A national program to promote information technology

Since the summer of 1993, Vietnam has its own national program for the development of IT. It is an ambitious and comprehensive program, covering a wide range of important issues. It "requires that our country further develop IT in every sector" and not just among the ministries and public agencies. IT should be used to enhance quality and effectiveness in manufacturing and services as a means to support the country's overall economic reforms.

The national IT program is a Government Resolution (No. 49/CP/1993), signed by Prime Minister Vo Van Kiet. Every government agency is ordered to follow the guidelines and reach the objectives. So, at least in principle, every minister will have to find ways to implement the national IT program.

What is new in the 1993 national IT program is its practical orientation. It is a program for better diffusion and application of an existing advanced tech- nology. The IT Resolution is made credible and realistic because it addresses the program's implementation, e.g. the "effectiveness of the application of computers in socio-economic activities". What is left out of the national IT program are operational goals with clear strategies for their implementation. The implementation of the national IT program will require a higher degree of joint effort and cross-sectoral coordination, especially in combining policies for technology and innovation with policies for industrial development and restructuring, trade, infrastructure improvement, administrative reform, education, and other manpower development. It is our belief that policies for the development of IT cannot be effectively imple- mented in isolation from other economic and social policies. In countries with well-developed IT infrastructures, computer and telecommunication techno-logies are applied to nearly every aspect of social and economic activity. In Part Two of this report, especially in Chapters 5 and 6 , the implementation problems of the national IT program will be elaborated.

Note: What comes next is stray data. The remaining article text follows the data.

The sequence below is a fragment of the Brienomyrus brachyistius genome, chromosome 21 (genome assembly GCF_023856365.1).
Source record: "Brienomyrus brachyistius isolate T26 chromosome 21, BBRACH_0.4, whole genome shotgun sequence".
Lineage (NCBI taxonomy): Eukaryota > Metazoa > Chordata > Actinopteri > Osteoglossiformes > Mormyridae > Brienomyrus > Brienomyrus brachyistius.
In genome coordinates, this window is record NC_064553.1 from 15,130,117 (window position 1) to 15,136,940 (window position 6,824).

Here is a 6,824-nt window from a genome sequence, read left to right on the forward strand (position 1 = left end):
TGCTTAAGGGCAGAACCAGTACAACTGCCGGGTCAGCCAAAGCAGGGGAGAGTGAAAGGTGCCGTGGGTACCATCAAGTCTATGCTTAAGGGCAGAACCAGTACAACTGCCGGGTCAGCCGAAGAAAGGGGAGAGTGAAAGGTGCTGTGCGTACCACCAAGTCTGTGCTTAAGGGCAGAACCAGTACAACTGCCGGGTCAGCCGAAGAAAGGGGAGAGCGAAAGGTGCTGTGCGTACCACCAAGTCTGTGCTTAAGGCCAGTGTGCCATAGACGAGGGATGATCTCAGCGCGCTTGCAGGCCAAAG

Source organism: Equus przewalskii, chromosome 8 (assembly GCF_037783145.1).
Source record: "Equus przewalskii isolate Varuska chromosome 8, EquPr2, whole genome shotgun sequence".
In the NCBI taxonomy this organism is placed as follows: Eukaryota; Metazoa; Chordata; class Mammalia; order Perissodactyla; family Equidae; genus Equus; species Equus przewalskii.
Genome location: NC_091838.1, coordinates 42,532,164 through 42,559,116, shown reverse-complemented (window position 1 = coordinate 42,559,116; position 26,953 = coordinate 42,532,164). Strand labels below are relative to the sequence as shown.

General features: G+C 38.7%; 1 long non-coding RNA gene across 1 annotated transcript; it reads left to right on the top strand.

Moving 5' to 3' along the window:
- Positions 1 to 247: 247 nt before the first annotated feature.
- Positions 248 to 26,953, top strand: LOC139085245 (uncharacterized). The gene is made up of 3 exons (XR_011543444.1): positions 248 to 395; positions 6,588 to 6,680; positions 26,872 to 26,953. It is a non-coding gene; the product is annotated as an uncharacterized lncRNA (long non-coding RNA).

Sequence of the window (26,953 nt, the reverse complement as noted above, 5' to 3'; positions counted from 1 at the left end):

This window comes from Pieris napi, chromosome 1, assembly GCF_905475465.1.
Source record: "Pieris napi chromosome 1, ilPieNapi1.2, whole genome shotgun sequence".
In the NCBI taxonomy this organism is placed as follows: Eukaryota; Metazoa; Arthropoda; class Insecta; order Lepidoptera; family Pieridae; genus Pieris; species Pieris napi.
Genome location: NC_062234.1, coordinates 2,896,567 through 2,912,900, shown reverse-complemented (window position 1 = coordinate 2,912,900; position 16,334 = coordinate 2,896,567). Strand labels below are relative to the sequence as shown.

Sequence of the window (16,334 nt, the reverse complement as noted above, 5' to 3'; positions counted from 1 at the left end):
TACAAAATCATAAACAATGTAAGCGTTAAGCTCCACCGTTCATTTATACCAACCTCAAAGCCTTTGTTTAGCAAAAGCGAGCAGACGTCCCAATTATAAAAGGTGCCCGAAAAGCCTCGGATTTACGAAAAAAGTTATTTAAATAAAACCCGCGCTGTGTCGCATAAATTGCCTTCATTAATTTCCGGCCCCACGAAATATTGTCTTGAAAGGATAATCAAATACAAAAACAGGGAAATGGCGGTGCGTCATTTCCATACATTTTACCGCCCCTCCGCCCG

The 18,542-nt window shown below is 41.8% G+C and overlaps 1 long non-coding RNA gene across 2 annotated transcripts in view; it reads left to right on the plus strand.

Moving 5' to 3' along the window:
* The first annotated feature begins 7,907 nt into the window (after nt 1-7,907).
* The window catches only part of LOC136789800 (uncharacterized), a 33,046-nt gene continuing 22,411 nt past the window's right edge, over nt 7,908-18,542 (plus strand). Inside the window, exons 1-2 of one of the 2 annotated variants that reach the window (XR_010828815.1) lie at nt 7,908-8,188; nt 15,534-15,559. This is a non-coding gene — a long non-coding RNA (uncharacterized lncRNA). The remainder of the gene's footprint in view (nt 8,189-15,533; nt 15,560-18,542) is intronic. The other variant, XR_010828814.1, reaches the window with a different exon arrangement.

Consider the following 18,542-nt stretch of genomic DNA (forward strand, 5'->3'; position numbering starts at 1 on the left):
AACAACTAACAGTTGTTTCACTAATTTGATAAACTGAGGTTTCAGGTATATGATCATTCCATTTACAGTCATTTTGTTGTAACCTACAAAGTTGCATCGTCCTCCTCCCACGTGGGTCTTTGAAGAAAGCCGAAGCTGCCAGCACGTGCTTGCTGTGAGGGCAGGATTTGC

The IT program does not incorporate possible positive linkages between the progressive IT policy of Vietnam on the one hand and the current policies for industry; foreign trade; education and training; administrative reforms and the communications infrastructure on the other. The national IT program identifies some of these cross-sectoral linkages, but limits itself when it comes to the creation and development of an IT industry in Vietnam.

The IT program was never meant to be just a government program. In mid-1993, the central government promulgated the IT program as a cross- sectoral program to be located in the new economic context of Vietnam. Institutions and enterprises in all sectors, and in the whole country, were encouraged to participate in the program's implementation. In each of the six areas of IT applications included in the Resolution, the involvement of a set of different institutions and enterprises inside and outside of government was to be sought. We recommend that this approach be observed during the process of the program's implementation.

In sum, we think that the separate policies influencing IT developments will have to be better orchestrated. What is required now -- to give an example in organizational terms -- is coordination and joint policy develop- ment by the Ministry of Science, Technology and Environment, which pioneered the policy development behind the national IT program, and, e.g., the Ministry of Heavy Industry, which until recently could command or at least influence virtually all public enterprises assembling electronic products and developing information technology.


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